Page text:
Centrosome dysfunction is the leading cause of microcephaly and is also associated with sterility, ciliopathy, and cancer. As the microtubule organizing centers of most eukaryotic cells, centrosomes build the bipolar mitotic spindle that segregates the duplicated genome into two daughter cells during cell division. In addition, centrosomes orchestrate numerous critical tasks during interphase, such as cell polarization, ciliogenesis, cell migration, and intracellular trafficking. The proposed research seeks to uncover novel paradigms of centrosome regulation. The results from this work are likely to fundamentally reshape current models of how centrosome activity is controlled in healthy and diseased cells. While most centrosome studies focus on maturation, the recruitment of proteins to the centrosome at mitotic onset, how centrosomes are regulated during interphase is little understood.
In Aim 1, I will determine how centrosome function is regulated during interphase by Pericentrin-like-protein. Further, I propose to investigate the unknown roles of mRNAs that were previously localized to centrosomes. Many of these transcripts encode regulators of centrosome activity.
In Aim 2, I propose to visualize mRNAs that localize to centrosomes and to investigate RNA localization mechanisms. I hypothesize that mRNA localization is an efficient strategy to quickly and locally control centrosome activity. To test this hypothesis, I will elucidte the mechanism and function of mRNA localization to centrosomes in Aim 3. Investigating these unexplored paradigms of centrosome regulation is essential to understand how centrosome function is modulated throughout the cell cycle and deregulated in disease. The NHLBI K22 Career Transition Award will provide mentored research and career development training to support the successful completion of the proposed research and to facilitate my transition to career independence. This award proposal was developed to leverage my experience in mRNA localization with my current training in centrosome biology. As part of a comprehensive career development plan, the mentored phase will include hands-on instruction, formal workshops, mentoring opportunities, and science communication activities. New technical skills to be learned include fluorescence recovery after photobleaching, super resolution microscopy, cell culture, and CRISPR genome editing. To address deficiencies in these areas and to provide tailored career preparation, the mentors and expert members of an advisory committee, comprising both intramural and extramural investigators, will provide frequent discussion, feedback, and evaluation. With this information in hand, I will launch my independent career as a principal investigator. Findings from the proposed research will form the basis of an NIH R01 funding application. Further, the completion of the proposed work will provide a more comprehensive understanding of how centrosome activity is regulated, aspects of which may be deregulated in a disease setting.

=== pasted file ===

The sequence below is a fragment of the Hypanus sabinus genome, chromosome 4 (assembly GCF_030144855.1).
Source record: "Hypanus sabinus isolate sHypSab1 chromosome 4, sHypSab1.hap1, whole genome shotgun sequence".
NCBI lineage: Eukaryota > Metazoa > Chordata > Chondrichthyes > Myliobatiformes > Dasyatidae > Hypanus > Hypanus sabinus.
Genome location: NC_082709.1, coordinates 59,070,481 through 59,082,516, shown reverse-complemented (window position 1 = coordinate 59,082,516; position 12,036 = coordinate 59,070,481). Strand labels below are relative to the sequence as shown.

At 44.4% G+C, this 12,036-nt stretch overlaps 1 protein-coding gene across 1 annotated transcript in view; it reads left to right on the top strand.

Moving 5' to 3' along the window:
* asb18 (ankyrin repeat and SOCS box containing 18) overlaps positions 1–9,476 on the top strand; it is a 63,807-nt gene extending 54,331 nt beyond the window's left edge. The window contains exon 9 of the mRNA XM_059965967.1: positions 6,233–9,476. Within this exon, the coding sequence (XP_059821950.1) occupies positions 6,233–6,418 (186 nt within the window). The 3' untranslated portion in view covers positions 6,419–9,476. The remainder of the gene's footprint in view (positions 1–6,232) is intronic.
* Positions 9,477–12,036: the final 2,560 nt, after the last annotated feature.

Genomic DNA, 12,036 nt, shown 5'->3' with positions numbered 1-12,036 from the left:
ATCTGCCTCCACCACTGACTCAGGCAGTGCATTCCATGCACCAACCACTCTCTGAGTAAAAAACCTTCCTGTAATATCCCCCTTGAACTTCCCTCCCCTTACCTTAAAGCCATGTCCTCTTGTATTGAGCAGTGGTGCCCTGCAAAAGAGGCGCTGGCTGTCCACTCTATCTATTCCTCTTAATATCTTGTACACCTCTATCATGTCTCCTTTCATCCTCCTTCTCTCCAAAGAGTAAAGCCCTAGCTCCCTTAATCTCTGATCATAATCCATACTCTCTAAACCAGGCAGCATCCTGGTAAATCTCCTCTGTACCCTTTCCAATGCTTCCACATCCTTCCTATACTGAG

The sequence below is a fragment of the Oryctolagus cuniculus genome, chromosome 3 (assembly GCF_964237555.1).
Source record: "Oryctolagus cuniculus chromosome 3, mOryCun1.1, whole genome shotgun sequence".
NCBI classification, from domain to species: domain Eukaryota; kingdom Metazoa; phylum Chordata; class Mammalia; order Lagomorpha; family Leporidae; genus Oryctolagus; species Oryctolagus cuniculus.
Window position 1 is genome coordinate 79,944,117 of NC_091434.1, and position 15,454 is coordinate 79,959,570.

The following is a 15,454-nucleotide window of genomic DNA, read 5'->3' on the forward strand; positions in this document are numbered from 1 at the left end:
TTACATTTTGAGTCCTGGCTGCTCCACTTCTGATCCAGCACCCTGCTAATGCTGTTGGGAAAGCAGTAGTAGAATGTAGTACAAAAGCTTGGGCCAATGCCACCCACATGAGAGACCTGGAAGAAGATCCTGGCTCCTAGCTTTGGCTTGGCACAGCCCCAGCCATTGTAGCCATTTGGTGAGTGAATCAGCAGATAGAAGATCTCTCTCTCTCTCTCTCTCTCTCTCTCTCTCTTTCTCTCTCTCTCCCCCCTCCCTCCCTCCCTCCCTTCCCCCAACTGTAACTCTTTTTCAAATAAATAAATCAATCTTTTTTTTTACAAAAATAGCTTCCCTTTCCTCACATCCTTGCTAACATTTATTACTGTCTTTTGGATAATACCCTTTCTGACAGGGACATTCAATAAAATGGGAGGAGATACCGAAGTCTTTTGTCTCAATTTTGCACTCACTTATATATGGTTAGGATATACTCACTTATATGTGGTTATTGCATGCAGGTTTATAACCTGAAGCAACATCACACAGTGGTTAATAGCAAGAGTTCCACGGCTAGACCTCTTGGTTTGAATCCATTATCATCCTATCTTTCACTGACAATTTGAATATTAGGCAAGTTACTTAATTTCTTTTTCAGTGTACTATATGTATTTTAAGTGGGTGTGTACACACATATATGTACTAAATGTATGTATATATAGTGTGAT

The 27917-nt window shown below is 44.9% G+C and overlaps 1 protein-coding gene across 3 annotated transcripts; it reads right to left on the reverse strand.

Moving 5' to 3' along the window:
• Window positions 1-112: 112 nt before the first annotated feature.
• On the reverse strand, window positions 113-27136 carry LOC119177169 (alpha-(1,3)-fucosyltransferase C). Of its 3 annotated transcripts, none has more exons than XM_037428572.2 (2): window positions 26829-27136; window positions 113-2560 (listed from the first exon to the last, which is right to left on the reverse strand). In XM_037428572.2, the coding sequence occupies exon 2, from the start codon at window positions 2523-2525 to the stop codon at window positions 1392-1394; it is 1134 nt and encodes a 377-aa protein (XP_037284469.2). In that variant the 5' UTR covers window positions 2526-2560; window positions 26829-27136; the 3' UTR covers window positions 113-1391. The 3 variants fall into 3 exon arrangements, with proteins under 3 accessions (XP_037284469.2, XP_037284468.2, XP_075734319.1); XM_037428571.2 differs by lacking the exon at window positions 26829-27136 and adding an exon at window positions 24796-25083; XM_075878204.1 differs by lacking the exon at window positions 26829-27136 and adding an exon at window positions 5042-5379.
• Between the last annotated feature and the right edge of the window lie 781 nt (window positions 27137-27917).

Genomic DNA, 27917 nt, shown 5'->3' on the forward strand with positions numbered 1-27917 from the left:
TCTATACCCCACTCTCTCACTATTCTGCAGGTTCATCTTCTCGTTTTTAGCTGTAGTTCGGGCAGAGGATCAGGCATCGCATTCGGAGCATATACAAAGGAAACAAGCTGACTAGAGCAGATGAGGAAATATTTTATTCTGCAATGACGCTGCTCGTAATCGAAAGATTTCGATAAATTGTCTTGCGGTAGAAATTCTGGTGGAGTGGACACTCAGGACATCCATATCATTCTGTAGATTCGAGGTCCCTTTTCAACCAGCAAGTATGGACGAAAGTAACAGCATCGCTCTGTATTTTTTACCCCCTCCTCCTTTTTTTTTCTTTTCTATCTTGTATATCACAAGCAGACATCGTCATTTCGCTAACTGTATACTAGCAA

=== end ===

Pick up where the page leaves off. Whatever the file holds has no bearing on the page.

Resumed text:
The proposed work will investigate paradigms of centrosome regulation to identify how centrosome dysfunction drives cancer progression and causes developmental anomalies, such as microcephaly and cilopathy. By exploring two neglected areas of centrosome regulation research, interphase and post-transcriptional control, the proposed work will provide a more comprehensive view of the regulation mechanisms, aspects of which may contribute to centrosome dysfunction.
|Ryder, Pearl V; Lerit, Dorothy A (2018) RNA localization regulates diverse and dynamic cellular processes. Traffic 19:496-502|
|Lerit, Dorothy A; Shebelut, Conrad W; Lawlor, Kristen J et al. (2017) Germ Cell-less Promotes Centrosome Segregation to Induce Germ Cell Formation. Cell Rep 18:831-839|
|Lerit, Dorothy A; Poulton, John S (2016) Centrosomes are multifunctional regulators of genome stability. Chromosome Res 24:5-17|
|Lerit, Dorothy A; Jordan, Holly A; Poulton, John S et al. (2015) Interphase centrosome organization by the PLP-Cnn scaffold is required for centrosome function. J Cell Biol 210:79-97|